In SHINE, COCONUT MOON Samar-a.k.a. Sam-is an Indian-American teenager whose mom has kept her away from her old-fashioned family. It’s never bothered Sam, who is busy with school, friends, and a demanding boyfriend. But things change after 9/11. A guy in a turban shows up at Sam’s house-and turns out to be her uncle. He wants to reconcile the family and teach Sam about her Sikh heritage. Sam is eager, but when boys attack her uncle, chanting “Go back home, Osama!,” Sam realizes she could be in danger-and also discovers how dangerous ignorance is.
The author,NEESHA MEMINGER, was born in India, grew up in Canada, and currently lives in New York City with her family. All of her writing explores the inner landscape of her characters, and how it merges or conflicts with the outer. She writes stories of women and girls defining themselves and shaping their own destinies within the confines of their day to day realities.
I feel so close to this book and this author because I was very fortunate to read it during its development. Right from the beginning I knew it was a winner, a book I’d tell friends to read. How much fun it has been to connect with NEESHA MEMINGER along her creative path to publication.
So trying to be as creative as Neesha, here’s the interview I conducted. Already I wish I had oodles more time to do this. This writer bubbles over with enthusiasm and her responses only bring more questions to mind.
COCONUT MOON does Sammy’s struggle for a big, loving family stem from your personal experience?
Yes and no. I had a pretty large extended family and a medium-sized immediate family. But we are an imperfect bunch and when I was in high school, I probably bought into the Hallmark commercials and television families and thought I wanted what was depicted. My poor, flawed, family didn’t stand a chance next to those picture perfect ones :). So maybe that was part of the experience I drew upon when I wrote about Sammy’s longing for a big, beautiful, perfect family.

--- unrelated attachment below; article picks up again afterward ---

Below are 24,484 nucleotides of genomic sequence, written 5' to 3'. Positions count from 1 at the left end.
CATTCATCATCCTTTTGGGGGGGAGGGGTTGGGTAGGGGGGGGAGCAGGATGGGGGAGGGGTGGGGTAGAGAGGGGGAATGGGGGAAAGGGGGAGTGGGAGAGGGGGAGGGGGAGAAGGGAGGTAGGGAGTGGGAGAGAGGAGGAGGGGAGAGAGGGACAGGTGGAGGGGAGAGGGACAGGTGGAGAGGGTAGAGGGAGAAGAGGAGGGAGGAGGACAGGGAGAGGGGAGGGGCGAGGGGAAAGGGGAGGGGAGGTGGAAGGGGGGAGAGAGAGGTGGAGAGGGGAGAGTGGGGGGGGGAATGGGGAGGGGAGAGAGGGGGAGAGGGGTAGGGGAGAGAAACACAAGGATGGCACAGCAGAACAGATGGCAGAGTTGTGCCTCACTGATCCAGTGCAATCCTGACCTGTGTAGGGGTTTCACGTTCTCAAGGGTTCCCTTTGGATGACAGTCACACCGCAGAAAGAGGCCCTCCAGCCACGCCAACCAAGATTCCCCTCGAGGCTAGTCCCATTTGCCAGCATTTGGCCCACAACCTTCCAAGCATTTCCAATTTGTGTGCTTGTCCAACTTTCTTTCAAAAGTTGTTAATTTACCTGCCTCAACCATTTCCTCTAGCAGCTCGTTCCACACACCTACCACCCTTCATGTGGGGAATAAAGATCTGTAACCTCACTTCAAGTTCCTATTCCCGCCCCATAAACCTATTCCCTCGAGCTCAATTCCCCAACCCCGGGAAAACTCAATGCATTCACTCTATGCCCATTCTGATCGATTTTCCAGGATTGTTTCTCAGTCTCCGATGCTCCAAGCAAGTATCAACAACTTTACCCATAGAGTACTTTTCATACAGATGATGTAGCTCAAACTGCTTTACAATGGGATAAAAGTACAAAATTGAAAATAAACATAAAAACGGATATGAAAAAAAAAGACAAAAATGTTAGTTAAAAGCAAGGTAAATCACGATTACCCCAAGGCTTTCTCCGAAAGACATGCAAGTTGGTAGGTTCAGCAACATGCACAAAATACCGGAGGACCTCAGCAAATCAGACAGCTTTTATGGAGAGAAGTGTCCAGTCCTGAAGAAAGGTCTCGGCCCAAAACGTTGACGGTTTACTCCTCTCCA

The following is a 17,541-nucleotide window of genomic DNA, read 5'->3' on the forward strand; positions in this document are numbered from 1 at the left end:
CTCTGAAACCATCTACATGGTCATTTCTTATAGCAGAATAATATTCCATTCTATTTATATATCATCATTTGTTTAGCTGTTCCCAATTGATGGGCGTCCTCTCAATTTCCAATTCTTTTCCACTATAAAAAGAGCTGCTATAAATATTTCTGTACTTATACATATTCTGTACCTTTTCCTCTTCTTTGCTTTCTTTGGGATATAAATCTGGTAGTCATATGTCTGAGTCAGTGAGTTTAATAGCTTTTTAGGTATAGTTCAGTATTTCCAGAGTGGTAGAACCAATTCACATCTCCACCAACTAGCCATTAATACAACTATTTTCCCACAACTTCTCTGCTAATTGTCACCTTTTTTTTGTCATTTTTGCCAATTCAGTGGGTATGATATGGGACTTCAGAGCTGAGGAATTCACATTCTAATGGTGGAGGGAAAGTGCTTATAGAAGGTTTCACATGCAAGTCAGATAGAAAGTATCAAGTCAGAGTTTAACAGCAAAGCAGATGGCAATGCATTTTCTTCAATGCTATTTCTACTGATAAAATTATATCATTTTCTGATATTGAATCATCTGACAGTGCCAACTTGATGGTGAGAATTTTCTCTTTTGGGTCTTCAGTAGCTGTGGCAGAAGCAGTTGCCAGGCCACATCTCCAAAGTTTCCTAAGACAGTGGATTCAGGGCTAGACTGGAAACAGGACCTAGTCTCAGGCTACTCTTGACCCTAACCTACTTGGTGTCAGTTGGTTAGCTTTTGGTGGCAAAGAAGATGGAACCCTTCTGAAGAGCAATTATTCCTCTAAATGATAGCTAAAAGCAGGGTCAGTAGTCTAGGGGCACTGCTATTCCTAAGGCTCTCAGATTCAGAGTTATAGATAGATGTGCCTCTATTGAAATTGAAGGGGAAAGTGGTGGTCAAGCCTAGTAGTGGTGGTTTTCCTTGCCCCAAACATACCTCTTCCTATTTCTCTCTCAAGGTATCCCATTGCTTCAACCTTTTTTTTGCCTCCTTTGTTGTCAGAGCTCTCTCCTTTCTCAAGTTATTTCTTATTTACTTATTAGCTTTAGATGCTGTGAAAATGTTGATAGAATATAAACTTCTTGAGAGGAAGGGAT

Since your story is about such universal issues–search for love and belonging, family half-truths, breaking from tradition–I’m thinking a mom /dad/grandmother/grandfather would find it a fascinating read. Can you comment on this observation?
Actually, the relationship between mothers and daughters is what I initially wanted to explore when I began writing SHINE. That includes Sam’s relationship with her mother, and her mother’s relationship to her own mother. Then, of course, Sam’s relationship with her grandmother. I loved being witness to the complexities in those relationships — what made them work and what made them fragment. I also wanted to look closely at how these relationships and generational rifts fare when issues like immigration, displacement, and migration are thrown into the mix.
So, to answer your question, I think mothers, fathers, grandfathers, uncles and aunts would find this a terrific, perhaps insightful read :).
Okay, Neesha those were fabulous answers. Here are some sorta not so book-specific, but maybe a bit self-revealing questions, things your readers just might find fun to know about you.
Of all your favorite books, which one do you wish you had written?
Wild Seed, by Octavia Butler
That’s an interesting choice, Neesha. Sci-Fi.
What fictional character do you wish you could be?
The main female character in Wild Seed — I can’t remember her name right now, but it became Emma toward the end of book two.
Was it Anyanwu? No wonder you couldn’t remember it. I can barely spell it. But I did admire her power and her generousity in using it for the good. Says something about you Neesha.
After chocolate what do you eat to make the writer-block pain go away?
Cheese, or something creamy. Or caramel.
Yeah! My kind of writer.
AND . . . there’s more to come. Check out what Neesha and Cindy Pon talk about on March 31st.